Authorities in a Tibetan-populated county of western China’s Sichuan province have forced a group of elderly Tibetans to end a month-long protest demanding the return of confiscated land in a dispute spanning nearly three decades, according to sources.
The group, representing 16 families belonging to Trinken village in Sichuan’s Ngaba (in Chinese, Aba) county, abandoned their occupation of a construction site on the land after police threatened to arrest them, they said.
The protesters had called for compensation owed them following the seizure of farmland almost 30 years ago and asked that a still-undeveloped portion of the land be returned, a Tibetan living in India told RFA’s Tibetan Service this week.
“The Tibetans pitched tents and sat in protest, demanding the restoration of the land to its rightful owners,” Lhamo Kyab said, citing contacts in the region.
County authorities had seized the farmland located along the banks of the Ngachu river in 1986 to use as the site for a slaughterhouse, Kyab said.
“Initially, the county government paid compensation of 350 yuan (U.S. $57) per family and promised that jobs would be made available to make up for the families’ remaining financial loss, but this didn’t happen,” Kyab said.
“Now, new construction is going up at the site with no compensation being paid to the land’s original owners,” he said.
“So the Tibetan families presented a written petition demanding the return of their land or the payment of full compensation, and to press their demand they set up tents at the construction site.”
Threatened with arrest
After occupying the site from Sept. 17, the demonstrators left on Oct. 20 when threatened with arrest by local police, the Dharamsala, India-based Tibetan Centre for Human Rights and Democracy (TCHRD) said in a statement on Thursday.
“The Tibetans were told that their sit-in demonstration had brought the ongoing construction work on the land to a halt,” TCHRD said.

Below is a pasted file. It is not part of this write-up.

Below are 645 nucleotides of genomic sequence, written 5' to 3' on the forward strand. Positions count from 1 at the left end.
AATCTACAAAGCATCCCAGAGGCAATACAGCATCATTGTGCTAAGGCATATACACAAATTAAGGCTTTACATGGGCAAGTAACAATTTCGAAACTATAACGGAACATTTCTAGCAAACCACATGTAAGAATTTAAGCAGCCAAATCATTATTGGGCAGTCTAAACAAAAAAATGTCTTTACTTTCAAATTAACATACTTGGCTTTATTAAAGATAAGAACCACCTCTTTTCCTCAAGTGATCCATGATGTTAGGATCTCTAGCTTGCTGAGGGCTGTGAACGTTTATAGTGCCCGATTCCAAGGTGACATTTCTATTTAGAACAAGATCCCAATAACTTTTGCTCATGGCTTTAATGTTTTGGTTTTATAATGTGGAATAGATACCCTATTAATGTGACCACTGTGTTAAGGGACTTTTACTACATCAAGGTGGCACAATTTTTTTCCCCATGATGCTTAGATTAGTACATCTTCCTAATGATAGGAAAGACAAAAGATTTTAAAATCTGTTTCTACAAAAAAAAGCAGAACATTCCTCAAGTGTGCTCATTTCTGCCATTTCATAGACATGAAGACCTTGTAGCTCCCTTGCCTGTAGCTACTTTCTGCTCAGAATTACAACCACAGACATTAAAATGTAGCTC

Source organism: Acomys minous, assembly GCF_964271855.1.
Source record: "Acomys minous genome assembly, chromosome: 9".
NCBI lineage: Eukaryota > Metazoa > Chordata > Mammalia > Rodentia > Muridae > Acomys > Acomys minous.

“[But] sources with contacts in Ngaba said the police had lied to the elderly Tibetans that they were responsible for obstructing the work because construction work normally stops when the climate gets colder.”
Families affected by the loss of the land had previously petitioned 50 times for full compensation or the land’s return, but had suspended their protests in 2008, “thinking that the local government would misconstrue their activities as political in light of widespread protests and self-immolations in Ngaba county,” TCHRD said.
Chinese development projects in Tibetan areas have led to frequent standoffs with Tibetans who accuse Chinese firms and local officials of improperly seizing land and disrupting the lives of local people.
In April last year, authorities in northwestern China’s Qinghai province took land by force from three Tibetan villages to give to “tens of thousands” of Chinese migrants moving into the area, a local resident told RFA.
Officials told Tibetan villagers that livestock would not be allowed to remain on the confiscated land and advised them to reduce the number of their animals by selling them to slaughterhouses, RFA’s source said.
Sporadic demonstrations challenging Beijing’s rule have continued in Tibetan-populated areas of China since widespread protests swept the region in 2008.
A total of 122 Tibetans in China have also set themselves ablaze in self-immolation protests calling for Tibetan freedom, with another six setting fire to themselves in India and Nepal.
Reported by Lumbum Tashi for RFA’s Tibetan Service. Translated by Karma Dorjee. Written in English by Richard Finney.